The former Wesley College, now King Edward VII School.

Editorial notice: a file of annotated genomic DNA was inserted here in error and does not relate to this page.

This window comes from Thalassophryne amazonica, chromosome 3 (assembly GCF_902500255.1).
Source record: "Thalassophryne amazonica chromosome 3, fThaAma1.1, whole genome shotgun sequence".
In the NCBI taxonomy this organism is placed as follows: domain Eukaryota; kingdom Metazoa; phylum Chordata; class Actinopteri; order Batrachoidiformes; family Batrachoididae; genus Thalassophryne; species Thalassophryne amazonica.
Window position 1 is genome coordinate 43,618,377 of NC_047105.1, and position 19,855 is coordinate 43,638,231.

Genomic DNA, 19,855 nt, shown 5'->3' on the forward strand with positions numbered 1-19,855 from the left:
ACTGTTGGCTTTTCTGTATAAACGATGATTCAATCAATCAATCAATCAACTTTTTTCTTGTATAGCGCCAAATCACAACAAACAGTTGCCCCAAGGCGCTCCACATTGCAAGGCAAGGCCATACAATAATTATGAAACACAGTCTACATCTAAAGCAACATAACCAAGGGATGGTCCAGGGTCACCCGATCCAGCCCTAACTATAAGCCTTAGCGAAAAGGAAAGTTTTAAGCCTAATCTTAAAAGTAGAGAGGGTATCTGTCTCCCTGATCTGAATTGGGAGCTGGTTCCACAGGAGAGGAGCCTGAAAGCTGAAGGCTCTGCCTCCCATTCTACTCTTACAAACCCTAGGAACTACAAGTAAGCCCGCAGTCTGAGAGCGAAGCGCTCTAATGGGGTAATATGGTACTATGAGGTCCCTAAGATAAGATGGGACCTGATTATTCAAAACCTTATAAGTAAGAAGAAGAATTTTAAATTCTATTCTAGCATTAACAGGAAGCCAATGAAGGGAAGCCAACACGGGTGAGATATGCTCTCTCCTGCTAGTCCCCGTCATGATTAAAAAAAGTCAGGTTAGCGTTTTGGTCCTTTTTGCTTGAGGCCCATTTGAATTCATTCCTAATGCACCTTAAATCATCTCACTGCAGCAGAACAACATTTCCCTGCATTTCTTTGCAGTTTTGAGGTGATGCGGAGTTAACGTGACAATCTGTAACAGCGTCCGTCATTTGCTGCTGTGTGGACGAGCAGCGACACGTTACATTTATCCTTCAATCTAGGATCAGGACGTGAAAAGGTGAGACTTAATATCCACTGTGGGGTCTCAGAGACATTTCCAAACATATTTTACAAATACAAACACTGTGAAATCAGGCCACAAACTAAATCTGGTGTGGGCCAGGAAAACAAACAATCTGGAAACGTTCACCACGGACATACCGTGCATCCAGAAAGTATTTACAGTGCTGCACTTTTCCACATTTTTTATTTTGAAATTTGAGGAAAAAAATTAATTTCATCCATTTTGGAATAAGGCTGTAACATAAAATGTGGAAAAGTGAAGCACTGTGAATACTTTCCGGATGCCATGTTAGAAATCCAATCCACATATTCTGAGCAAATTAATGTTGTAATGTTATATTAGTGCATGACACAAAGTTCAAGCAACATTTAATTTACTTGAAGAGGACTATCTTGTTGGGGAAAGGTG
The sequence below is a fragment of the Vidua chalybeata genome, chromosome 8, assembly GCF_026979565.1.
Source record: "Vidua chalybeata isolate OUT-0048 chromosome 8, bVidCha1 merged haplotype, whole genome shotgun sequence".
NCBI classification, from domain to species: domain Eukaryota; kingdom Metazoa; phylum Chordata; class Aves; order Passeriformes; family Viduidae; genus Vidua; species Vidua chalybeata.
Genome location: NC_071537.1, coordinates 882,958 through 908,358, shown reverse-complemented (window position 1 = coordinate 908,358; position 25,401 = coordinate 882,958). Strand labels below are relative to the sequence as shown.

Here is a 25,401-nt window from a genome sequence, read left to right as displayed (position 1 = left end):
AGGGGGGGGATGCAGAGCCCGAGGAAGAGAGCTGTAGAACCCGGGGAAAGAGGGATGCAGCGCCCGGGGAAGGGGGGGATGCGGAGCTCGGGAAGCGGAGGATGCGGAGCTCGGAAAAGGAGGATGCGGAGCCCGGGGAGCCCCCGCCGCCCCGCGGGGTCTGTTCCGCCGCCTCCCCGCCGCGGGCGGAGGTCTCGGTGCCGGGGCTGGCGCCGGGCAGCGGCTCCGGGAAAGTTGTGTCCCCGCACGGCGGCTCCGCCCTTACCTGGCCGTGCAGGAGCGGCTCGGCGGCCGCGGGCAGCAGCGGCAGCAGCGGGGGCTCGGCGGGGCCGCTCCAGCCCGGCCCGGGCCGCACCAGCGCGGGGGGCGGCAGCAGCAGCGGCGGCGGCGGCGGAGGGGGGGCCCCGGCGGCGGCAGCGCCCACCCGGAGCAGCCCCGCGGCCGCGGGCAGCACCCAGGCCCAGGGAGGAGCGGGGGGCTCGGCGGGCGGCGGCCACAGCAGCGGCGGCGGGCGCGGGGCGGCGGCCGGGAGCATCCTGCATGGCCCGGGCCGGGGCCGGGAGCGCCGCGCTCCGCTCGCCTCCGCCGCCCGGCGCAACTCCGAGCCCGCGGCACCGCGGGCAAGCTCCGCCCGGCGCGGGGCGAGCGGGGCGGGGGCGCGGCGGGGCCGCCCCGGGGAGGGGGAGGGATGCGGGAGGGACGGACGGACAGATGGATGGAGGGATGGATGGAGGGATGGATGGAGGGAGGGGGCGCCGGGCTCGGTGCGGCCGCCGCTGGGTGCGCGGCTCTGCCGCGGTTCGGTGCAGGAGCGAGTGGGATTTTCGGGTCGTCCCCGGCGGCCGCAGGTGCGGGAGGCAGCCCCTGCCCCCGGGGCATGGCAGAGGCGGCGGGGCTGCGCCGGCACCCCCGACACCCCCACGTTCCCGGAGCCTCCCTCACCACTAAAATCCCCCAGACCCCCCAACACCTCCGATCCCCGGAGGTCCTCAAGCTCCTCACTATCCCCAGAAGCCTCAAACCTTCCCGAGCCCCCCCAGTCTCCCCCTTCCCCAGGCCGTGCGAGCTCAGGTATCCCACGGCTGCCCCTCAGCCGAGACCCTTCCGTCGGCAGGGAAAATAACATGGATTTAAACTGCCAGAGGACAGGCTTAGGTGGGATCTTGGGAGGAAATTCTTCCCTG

Wesley College, a school to educate the sons of the laity, opened in 1838 in new buildings designed by William Flockton on Glossop Road, Sheffield, England. It was founded by Rev. Samuel Dousland Waddy (1804–1876) to “supply a generally superior and classical education, combined with religious training in the principles of Methodism” and was initially called the “Wesleyan Proprietary Grammar School”. The change in name to Wesley College seems to have taken place in 1844, when a “Royal Warrant, constituting the Sheffield Wesley College a college of the University of London was forwarded to Mr Waddy (subsequently Governor, from 1844 to 1862) by Sir James Graham, which empowered the college to issue certificates to candidates for examination for the several degrees of Bachelor and Master of Arts, and Bachelor and Doctor of Laws”. A year later it spurred Rev. James Gillman, William Ferguson, William Stewart and Thomas Waugh in Dublin, Ireland to consider creating a similar school in Dublin. The school accepted its first 90 boarders on 8 August 1838. By 1841 the number of pupils had increased to 172. In 1905 Wesley College was purchased by Sheffield Council and merged with Sheffield Royal Grammar School to form King Edward VII School (Upper School Site), named after the reigning monarch. The building is currently being refurbished, with the addition of a sports hall and science block, as part of the BSF programme